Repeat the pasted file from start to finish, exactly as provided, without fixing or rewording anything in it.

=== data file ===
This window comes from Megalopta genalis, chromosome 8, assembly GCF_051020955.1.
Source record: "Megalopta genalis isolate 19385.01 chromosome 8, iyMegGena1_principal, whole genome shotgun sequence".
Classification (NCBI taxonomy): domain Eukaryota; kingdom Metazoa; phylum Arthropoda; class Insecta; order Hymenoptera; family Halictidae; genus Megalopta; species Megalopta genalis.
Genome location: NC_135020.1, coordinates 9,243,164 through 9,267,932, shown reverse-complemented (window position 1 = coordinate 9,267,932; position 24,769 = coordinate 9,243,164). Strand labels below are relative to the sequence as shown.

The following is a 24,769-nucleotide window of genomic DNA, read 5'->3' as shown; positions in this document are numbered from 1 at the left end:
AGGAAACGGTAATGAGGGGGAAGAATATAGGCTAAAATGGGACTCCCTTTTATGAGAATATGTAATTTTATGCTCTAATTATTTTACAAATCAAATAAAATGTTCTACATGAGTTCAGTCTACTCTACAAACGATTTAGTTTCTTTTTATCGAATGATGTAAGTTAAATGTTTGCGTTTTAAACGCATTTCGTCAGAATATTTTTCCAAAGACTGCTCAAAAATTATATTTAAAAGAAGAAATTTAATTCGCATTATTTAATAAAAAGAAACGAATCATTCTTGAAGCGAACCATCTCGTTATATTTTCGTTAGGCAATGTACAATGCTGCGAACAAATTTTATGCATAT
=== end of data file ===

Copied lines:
This window comes from Megalopta genalis, chromosome 8, assembly GCF_051020955.1.
Source record: "Megalopta genalis isolate 19385.01 chromosome 8, iyMegGena1_principal, whole genome shotgun sequence".
Classification (NCBI taxonomy): domain Eukaryota; kingdom Metazoa; phylum Arthropoda; class Insecta; order Hymenoptera; family Halictidae; genus Megalopta; species Megalopta genalis.
Genome location: NC_135020.1, coordinates 9,243,164 through 9,267,932, shown reverse-complemented (window position 1 = coordinate 9,267,932; position 24,769 = coordinate 9,243,164). Strand labels below are relative to the sequence as shown.

The following is a 24,769-nucleotide window of genomic DNA, read 5'->3' as shown; positions in this document are numbered from 1 at the left end:
AGGAAACGGTAATGAGGGGGAAGAATATAGGCTAAAATGGGACTCCCTTTTATGAGAATATGTAATTTTATGCTCTAATTATTTTACAAATCAAATAAAATGTTCTACATGAGTTCAGTCTACTCTACAAACGATTTAGTTTCTTTTTATCGAATGATGTAAGTTAAATGTTTGCGTTTTAAACGCATTTCGTCAGAATATTTTTCCAAAGACTGCTCAAAAATTATATTTAAAAGAAGAAATTTAATTCGCATTATTTAATAAAAAGAAACGAATCATTCTTGAAGCGAACCATCTCGTTATATTTTCGTTAGGCAATGTACAATGCTGCGAACAAATTTTATGCATAT